The closing prices for the last 5 days are as follows:

Day 1: 1.3172
Day 2: 1.3231
Day 3: 1.3164
Day 4: 1.3186
Day 5: 1.3293

The simple moving average would be calculated as follows:

(1.3172 + 1.3231 + 1.3164 + 1.3186 + 1.3293) / 5 = 1.3209

Simple enough, right?

Well what if there was a news report on Day 2 that causes the euro to drop across the board. This causes EUR/USD to plunge and close at 1.3000. Let’s see what effect this would have on the 5 period SMA.

Day 1: 1.3172
Day 2: 1.3000
Day 3: 1.3164
Day 4: 1.3186
Day 5: 1.3293

The simple moving average would be calculated as follows:

(1.3172 + 1.3000 + 1.3164 + 1.3186 + 1.3293) / 5 = 1.3163

The result of the simple moving average would be a lot lower and it would give you the notion that the price was actually going down, when in reality, Day 2 was just a one-time event caused by the poor results of an economic report.

The point we’re trying to make is that sometimes the simple moving average might be too simple. If only there was a way that you could filter out these spikes so that you wouldn’t get the wrong idea. Hmm… Wait a minute… Yep, there is a way!

It’s called the Exponential Moving Average!

Exponential moving averages (EMA) give more weight to the most recent periods. In our example above, the EMA would put more weight on the prices of the most recent days, which would be Days 3, 4, and 5.

This would mean that the spike on Day 2 would be of lesser value and wouldn’t have as big an effect on the moving average as it would if we had calculated for a simple moving average.

If you think about it, this makes a lot of sense because what this does is it puts more emphasis on what traders are doing recently.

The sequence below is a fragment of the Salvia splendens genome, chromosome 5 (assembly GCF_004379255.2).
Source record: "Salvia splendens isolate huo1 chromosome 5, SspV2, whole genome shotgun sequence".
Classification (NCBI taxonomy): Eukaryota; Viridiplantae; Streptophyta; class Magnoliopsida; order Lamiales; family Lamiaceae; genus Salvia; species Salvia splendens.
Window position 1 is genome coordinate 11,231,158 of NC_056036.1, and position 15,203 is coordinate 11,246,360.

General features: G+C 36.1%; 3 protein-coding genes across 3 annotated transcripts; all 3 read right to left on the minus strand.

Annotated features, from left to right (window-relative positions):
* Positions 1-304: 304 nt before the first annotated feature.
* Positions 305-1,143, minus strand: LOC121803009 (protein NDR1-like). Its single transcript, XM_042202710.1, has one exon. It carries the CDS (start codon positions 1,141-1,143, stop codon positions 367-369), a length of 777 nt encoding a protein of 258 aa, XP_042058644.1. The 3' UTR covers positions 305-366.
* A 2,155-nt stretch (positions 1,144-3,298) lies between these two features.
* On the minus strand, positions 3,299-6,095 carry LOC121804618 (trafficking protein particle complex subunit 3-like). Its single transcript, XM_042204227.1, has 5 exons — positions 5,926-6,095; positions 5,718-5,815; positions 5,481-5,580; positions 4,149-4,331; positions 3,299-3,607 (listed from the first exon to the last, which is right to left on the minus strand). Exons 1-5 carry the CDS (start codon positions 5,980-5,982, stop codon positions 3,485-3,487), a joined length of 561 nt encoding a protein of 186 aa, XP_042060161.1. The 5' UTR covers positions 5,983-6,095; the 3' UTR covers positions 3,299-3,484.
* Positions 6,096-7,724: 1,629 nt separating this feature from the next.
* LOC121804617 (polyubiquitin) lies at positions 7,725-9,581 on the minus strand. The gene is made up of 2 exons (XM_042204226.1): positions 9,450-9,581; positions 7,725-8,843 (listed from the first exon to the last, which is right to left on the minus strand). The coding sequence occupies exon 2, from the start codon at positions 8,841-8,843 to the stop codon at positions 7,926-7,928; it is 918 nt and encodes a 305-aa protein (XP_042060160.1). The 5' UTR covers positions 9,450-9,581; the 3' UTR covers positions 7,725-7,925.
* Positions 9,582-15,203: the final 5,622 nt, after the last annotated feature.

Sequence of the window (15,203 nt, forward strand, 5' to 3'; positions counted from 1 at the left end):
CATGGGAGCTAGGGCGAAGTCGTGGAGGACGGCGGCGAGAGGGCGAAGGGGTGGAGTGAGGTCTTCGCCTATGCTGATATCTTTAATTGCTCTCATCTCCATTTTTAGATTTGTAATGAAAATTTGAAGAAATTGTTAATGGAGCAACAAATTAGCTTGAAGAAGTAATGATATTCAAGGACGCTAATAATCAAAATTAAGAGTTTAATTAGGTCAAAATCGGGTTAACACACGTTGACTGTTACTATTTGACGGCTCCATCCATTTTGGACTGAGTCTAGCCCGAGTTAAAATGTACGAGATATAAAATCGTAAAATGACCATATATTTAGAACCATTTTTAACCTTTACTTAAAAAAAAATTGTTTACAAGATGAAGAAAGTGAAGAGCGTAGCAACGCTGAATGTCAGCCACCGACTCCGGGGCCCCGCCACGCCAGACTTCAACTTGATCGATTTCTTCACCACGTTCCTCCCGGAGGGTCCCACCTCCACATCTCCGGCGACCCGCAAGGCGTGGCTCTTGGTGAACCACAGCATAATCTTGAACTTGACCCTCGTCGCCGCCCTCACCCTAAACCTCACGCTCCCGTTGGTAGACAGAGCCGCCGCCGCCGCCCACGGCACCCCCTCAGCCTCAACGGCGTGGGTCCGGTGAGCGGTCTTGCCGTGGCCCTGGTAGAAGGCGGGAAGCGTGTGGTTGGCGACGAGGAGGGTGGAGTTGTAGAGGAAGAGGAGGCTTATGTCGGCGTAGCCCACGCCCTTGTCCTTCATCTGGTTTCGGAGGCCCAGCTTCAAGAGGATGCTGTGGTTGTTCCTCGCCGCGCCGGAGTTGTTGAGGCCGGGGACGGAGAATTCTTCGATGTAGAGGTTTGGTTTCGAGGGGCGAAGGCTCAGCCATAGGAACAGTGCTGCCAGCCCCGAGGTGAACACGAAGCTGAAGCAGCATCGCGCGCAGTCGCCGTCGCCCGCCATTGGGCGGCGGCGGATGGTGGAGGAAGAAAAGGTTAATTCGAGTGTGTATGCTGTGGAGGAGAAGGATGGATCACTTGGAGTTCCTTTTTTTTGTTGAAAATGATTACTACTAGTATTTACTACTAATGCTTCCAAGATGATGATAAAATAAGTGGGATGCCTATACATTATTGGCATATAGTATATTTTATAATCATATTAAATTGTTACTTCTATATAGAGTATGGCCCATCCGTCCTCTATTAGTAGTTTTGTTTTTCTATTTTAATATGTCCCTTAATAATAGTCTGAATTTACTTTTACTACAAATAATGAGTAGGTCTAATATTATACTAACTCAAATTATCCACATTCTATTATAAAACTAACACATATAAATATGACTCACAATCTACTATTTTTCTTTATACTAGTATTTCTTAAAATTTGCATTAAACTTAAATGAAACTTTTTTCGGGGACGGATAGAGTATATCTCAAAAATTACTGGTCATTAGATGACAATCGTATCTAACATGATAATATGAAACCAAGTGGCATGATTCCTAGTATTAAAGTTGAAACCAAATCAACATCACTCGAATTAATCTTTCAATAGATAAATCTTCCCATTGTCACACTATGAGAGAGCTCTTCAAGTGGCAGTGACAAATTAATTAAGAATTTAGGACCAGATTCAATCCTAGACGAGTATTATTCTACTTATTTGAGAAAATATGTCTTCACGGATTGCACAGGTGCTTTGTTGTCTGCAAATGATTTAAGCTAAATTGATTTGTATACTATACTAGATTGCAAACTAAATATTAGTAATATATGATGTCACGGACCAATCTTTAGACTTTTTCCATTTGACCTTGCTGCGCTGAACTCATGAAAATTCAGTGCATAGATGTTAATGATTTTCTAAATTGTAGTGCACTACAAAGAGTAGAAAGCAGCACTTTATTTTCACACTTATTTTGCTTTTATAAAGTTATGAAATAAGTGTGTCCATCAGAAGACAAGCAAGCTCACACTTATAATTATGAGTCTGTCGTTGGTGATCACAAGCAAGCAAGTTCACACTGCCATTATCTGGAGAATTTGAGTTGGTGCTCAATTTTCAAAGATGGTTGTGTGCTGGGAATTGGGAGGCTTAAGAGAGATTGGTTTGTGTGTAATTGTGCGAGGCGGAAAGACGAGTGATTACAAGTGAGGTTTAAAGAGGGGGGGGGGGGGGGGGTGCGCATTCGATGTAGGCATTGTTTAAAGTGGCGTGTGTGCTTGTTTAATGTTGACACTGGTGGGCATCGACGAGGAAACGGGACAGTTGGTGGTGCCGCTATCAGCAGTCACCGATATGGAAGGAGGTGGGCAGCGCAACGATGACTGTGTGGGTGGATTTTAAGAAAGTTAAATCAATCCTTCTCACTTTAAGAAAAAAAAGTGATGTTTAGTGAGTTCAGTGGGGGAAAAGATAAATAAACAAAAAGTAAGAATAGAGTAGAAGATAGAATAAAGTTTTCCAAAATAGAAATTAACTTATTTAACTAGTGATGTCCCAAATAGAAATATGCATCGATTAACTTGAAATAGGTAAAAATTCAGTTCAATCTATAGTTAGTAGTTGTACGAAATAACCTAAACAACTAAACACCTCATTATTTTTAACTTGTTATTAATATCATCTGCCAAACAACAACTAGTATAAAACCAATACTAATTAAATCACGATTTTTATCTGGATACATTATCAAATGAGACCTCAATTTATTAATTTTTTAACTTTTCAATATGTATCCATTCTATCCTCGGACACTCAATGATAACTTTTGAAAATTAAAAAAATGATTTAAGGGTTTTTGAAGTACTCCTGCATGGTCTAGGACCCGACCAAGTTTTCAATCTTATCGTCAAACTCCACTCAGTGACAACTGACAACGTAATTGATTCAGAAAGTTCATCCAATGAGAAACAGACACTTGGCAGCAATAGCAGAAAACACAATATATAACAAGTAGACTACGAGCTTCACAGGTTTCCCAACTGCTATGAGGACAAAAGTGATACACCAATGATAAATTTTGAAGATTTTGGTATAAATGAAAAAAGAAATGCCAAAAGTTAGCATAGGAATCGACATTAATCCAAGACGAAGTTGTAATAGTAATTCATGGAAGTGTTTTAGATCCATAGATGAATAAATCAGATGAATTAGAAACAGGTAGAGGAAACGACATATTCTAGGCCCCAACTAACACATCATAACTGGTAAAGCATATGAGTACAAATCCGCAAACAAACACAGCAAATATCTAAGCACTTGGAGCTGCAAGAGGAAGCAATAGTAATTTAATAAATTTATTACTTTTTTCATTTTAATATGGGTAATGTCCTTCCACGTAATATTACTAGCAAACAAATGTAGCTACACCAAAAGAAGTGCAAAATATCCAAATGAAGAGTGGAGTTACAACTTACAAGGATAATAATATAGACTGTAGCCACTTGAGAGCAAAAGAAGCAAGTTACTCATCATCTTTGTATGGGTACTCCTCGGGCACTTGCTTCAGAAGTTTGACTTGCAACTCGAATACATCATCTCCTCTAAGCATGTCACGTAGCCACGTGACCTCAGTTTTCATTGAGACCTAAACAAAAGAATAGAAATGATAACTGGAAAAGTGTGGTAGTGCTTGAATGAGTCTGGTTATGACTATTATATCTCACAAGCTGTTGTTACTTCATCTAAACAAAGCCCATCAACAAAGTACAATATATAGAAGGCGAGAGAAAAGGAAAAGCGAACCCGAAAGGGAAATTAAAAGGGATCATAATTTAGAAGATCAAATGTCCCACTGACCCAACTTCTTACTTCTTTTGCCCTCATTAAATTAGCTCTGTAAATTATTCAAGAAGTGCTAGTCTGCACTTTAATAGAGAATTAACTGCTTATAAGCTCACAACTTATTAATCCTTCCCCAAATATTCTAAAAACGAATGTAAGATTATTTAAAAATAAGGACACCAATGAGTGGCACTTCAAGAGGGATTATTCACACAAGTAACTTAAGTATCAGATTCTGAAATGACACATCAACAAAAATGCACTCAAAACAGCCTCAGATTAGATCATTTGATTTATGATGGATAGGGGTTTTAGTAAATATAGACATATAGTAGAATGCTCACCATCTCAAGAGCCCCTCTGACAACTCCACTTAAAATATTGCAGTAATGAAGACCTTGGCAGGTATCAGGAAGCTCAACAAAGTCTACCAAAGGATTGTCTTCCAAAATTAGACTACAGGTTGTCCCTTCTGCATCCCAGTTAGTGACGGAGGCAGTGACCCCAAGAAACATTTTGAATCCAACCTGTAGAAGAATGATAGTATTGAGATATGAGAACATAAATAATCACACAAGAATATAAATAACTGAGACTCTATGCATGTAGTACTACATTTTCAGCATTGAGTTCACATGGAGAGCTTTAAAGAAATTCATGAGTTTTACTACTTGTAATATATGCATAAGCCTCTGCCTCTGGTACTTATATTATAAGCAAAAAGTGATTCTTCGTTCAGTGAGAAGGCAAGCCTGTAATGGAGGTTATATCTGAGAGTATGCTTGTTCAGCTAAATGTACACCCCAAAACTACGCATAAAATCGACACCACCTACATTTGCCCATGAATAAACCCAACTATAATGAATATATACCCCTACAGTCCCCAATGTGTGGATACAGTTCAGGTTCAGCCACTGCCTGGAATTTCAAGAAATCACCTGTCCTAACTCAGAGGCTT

Let’s take a look at the 4-hour chart of USD/JPY to highlight how an SMA and EMA would look side by side on a chart.

exponential-moving-averages

Notice how the red line (the 30 EMA) seems to be closer price than the blue line (the 30 SMA). This means that it more accurately represents recent price action. You can probably guess why this happens.

It’s because the EMA places more emphasis on what has been happening lately. When trading, it is far more important to see what traders are doing NOW rather what they were doing last week or last month.

source: www.babypips.com
.

Simple Moving Averages

Best Cash Back Forex Rebates : Learn How to Trade Forex: Foreign Exchange (FX) Currency Trading – Simple Moving Averages

A simple moving average is the simplest type of moving average (DUH!). Basically, a simple moving average is calculated by adding up the last “X” period’s closing prices and then dividing that number by X.

Confused???

Don’t worry, we’ll make it crystal clear.

If you plotted a 5 period simple moving average on a 1-hour chart, you would add up the closing prices for the last 5 hours, and then divide that number by 5. Voila! You have the average closing price over the last five hours! String those average prices together and you get a moving average!

If you were to plot a 5-period simple moving average on a 10-minute chart, you would add up the closing prices of the last 50 minutes and then divide that number by 5.

If you were to plot a 5 period simple moving average on a 30 minute chart, you would add up the closing prices of the last 150 minutes and then divide that number by 5.

If you were to plot the 5 period simple moving average on the 4 hr. chart… Okay, okay, we know, we know. You get the picture!

Most charting packages will do all the calculations for you. The reason we just bored you (yawn!) with a “how to” on calculating simple moving averages is because it’s important to understand so that you know how to edit and tweak the indicator.

Understanding how an indicator works means you can adjust and create different strategies as the market environment changes.

Now, just like almost any other indicator out there, moving averages operate with a delay. Because you are taking the averages of past price history, you are really only seeing the general path of the recent past and the general direction of “future” short term price action.

Disclaimer: Moving averages will not turn you into Ms. Cleo the psychic!

Here is an example of how moving averages smooth out the price action.

simple-moving-averages

On chart above, we’ve plotted three different SMAs on the 1-hour chart of USD/CHF. As you can see, the longer the SMA period is, the more it lags behind the price.